Raw Power

Despite a few missteps, don’t call the raw-food philosophy at 118 Degrees half-baked

When I told my date we were going to a raw foods restaurant, her face wrinkled with worry. "You mean they don't cook the meat?" she asked.

"It's a vegan place, so there is no meat," I said. "Just raw organic veggies."

Then she brightened: A vegetarian restaurant where no one cooks. "Maybe I can work there!" she quipped. "Even I can make a salad."

Salads were on the menu. But we decided that ordering one would let the restaurant off easy. After all, this is a place that stakes its name and reputation on not heating its food past 118 degrees, a temperature at which, the menu explains, "the natural enzyme value and nutritional contents of raw plant foods begin to break down and become useless for the body."

Holistic philosophy aside, 118 Degrees looked as posh as any steakhouse, complete with orange velvet chairs and a wine list. In fact, if our server didn't smell strongly of incense and the customers weren't mostly hipster women in flip-flops, no one would be the wiser.

And as long as you didn't read the fine print, the menu—with its tortellini, tamales and nachos—sounds like a night out at the Olive Garden or El Torito.

We started with the nachos and found them brighter and lighter on the palate than the junk food they emulated. Pico de gallo—a raw food in and of itself —crowned a pile of sweet corn kernels, slivered bell peppers, julienned carrots, avocado and desiccated zucchini. A tangy white sauce acted as the cheese and sour cream, binding them together. Shards of flax-seed crisps supplanted tortilla chips. They crumbled instead of crunched when bitten but had the guiltless and greaseless mouth feel of a very dense Wheat Thin cracker.

In between bites, we drank juice from a coconut with its top lopped off. After we finished sipping, our server whisked the empty shell away to the kitchen, and then brought it back halved so we could scrape off the meat with a spoon.

Another appetizer, the Shitake Sushi Rolls, used nori for a seaweed burrito packed with sliced shitake, carrots, and a yellowish substance that looked and tasted like couscous. Since the menu made no mention of it, I asked and discovered it was ground macadamia nuts.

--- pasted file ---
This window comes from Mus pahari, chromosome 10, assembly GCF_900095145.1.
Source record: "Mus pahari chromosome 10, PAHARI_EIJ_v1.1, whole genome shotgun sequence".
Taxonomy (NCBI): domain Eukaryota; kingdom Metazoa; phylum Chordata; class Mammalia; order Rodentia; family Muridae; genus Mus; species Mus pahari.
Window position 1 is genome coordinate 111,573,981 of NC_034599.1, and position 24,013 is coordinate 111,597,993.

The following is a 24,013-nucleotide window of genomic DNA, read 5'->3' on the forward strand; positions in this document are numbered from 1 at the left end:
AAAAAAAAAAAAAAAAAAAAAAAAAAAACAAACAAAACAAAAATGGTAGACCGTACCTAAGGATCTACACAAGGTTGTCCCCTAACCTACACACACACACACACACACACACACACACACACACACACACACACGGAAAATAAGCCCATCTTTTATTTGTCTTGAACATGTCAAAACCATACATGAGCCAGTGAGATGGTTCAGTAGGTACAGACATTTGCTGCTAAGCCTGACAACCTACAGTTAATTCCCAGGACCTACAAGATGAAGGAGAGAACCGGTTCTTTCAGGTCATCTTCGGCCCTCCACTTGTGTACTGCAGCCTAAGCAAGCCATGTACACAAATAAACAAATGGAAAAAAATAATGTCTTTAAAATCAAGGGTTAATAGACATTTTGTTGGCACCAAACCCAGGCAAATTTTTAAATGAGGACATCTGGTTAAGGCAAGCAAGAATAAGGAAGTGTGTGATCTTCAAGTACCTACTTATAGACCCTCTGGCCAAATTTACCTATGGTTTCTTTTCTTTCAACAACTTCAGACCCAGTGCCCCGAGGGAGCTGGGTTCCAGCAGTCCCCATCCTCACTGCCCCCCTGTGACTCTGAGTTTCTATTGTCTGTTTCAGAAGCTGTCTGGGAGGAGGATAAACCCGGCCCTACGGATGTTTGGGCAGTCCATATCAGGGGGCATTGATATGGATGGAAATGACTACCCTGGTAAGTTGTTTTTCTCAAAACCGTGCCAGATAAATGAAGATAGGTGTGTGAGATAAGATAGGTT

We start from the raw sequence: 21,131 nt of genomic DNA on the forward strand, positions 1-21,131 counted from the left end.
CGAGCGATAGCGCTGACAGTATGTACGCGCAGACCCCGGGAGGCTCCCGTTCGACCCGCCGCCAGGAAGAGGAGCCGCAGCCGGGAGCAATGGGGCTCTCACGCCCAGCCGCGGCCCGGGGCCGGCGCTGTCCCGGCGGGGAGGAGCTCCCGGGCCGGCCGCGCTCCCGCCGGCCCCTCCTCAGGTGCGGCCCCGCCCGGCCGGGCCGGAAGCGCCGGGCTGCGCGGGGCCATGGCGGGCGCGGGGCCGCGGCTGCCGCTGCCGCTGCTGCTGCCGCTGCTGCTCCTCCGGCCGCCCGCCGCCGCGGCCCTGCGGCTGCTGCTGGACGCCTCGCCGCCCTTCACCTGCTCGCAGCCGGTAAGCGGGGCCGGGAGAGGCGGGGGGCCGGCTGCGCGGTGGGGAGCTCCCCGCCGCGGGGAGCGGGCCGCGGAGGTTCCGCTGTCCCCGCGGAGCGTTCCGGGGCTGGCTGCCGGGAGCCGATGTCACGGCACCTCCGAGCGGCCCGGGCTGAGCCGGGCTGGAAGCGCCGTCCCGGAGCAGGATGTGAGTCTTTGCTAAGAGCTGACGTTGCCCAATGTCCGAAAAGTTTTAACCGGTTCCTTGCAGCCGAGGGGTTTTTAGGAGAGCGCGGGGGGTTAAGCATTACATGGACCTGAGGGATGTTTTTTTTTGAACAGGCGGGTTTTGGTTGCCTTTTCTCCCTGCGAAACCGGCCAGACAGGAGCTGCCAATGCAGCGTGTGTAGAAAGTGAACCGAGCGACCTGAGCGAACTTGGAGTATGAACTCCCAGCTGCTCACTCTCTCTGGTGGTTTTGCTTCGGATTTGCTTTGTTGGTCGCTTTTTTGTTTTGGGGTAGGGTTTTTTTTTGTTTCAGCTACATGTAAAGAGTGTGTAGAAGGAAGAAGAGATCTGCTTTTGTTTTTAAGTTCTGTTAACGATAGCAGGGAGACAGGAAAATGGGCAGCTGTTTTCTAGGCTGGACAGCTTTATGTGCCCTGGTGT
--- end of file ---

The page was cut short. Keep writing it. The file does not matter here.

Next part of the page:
Throughout the meal, like the whirring of their blenders, the question "What's in this?" was always in the background. The kitchen seemed to work on a whim, improvising their dishes with ingredients not often listed on the menu.

The Macadamia Coconut Curry Wrap, for instance, had more hummus that oozed out of the curry-brushed whole-wheat wrapper than the "fresh farmers market vegetables" detailed in the description of the dish.

This curry wrap was one of three items in the Sobeca Sampler, which offered tastes of different entrées on one plate. The second was the Florentine Lasagna, in which layers of thinly sliced zucchini and tomato subbed for noodles. Gobs of ricotta and a basil-infused marinara punctuated every forkful. Dried tomatoes crowned the square and were as intensely concentrated as the portobello mushrooms accompanying them. Although one must suspend disbelief to avoid calling this dish lukewarm veggie casserole, for me, it still worked as a lasagna.

By that point in the meal, we were tired of raw carrots. So the third item, called Garden Tahini Roll, didn't impress since it was almost identical to the carrot-stuffed sushi roll we had earlier.

What did was a fourth, bonus offering of sliced heirloom tomatoes garnished with basil and macadamia-nut crisps. Perkier than spring and sweeter than summer, they were the highlight of our meal—and the best argument for raw food yet.

Unfortunately, dessert should've taken its cues from them. The Banana Butter Pie was a misnomer, as it wasn't so much a pie as it was a sticky glob of gray paste in a bowl. "This tastes like liquid burlap," my date remarked. There were bananas to be had, but they were dried into inedible leathery planks more appropriate for use on Birkenstocks than as food.

The peaches in their Peaches and Cream also should've been left alone. The halved fruit was warmed slightly in the dehydrator and draped in a gritty vanilla sauce. The dessert would've done better had the peaches been served as nature intended: whole, unheated and unadorned.

We left 118 Degrees with a renewed appreciation for raw foods, especially the kind that is truly raw.

Hmm . . . Maybe we should've tried the salads after all.


118 DEGREES, 2981 BRISTOL ST., COSTA MESA, (714) 754-0718; WWW.SHOP118DEGREES.COM. OPEN DAILY, 7 A.M.-9:30 P.M. DINNER FOR TWO, $60-80, EXCLUDING DRINKS.

 
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